Welcome

Dennis Jones is a Jamaican-born international economist, who has lived most of the time in the UK and USA, and latterly in Guinea, west Africa. He moved back to the Caribbean in 2007. This blog contains his observations on life on this small eastern Caribbean island, as well as views on life and issues on a broader landscape, especially the Caribbean and Africa.

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Monday, January 14, 2008

What governance issues look like: learning at mother's knee

As Barbados goes to the polls with accusations flying of inappropriate party financing, I happened to glance at the Sunday papers from the "mother country"; England that is. Two scandals are rocking the governing British Labour Party. I dont think the BLP's in the UK and Barbados are related except by the initials.

The first is about murky donor financing, as a result of which one Cabinet Minister, Peter Hain, appears to be hanging on by his finger nails (see Sunday Times report), even after his own aides advised him to resign. The equivalent of some U$205,000 went to financing his campaign to be deputy leader. People had created a not too sophisticated vehicle to funnel funds to Mr. Hain. Now all is oozing out and accusations of cover up are flying around. Messy!

The second involves PM Gordon Brown's new chief of strategy and principal (not principle) advisor, Stephen Carter. Mr. Carter used to be with US cable TV company NTL, which went bankrupt with debts of about US$ 24 billion! He got compensation of about US$2.5 million. The allegations are that Mr. Carter was somewhat "economical with the truth", deceitful, and misled shareholders. Court documents cite him as saying to a fellow executive at NTL who feared he had misled shareholders: "...I tell them nine-tenths bullshit and one tenth selected facts...". Interesting background for what the UK paper terms the new Labour Party "spin doctor".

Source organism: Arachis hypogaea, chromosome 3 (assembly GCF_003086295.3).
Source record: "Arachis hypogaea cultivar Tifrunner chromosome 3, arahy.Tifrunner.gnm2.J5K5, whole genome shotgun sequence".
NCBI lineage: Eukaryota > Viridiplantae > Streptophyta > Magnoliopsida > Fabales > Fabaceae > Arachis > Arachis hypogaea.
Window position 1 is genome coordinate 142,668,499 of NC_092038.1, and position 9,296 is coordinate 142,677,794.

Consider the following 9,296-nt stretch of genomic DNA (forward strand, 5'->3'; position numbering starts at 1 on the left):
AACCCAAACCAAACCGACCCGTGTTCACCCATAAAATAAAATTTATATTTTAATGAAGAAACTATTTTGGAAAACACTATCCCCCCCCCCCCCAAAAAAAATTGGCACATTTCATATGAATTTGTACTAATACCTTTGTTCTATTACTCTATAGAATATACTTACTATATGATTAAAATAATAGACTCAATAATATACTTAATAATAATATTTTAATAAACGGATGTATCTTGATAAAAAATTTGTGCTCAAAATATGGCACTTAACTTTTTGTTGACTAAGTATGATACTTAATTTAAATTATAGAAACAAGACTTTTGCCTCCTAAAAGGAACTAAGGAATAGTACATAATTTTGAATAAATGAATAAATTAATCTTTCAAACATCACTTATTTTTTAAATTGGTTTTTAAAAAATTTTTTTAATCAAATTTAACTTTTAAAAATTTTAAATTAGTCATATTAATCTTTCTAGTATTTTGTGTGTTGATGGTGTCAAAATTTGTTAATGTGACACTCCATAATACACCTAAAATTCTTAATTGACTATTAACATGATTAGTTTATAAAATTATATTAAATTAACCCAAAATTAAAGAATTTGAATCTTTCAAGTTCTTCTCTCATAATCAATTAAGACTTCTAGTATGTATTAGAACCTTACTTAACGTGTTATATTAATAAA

What I really love about the UK is how the system of controls really works. That system involves the very important role of the print media. Investigative journalism means getting to the heart of a story. I remember Peter Hain well, when he was a firebrand anti-apartheid advocate in the late 1960s. I have not followed his political career too closely since he joined the Labour Party (he was a Liberal/Liberal Democrat) but apparently has been a very good minister in various posts. But once again we see the adage of "power corrupts".

1 comment:

Gio said...

Yeah... having been in the UK for a few years now I am amazed at how politicians are kept in check. I would love for this to be the case in Barbados... but Barbados is such a small place and the power of the government so all encompassing I can't see it happening.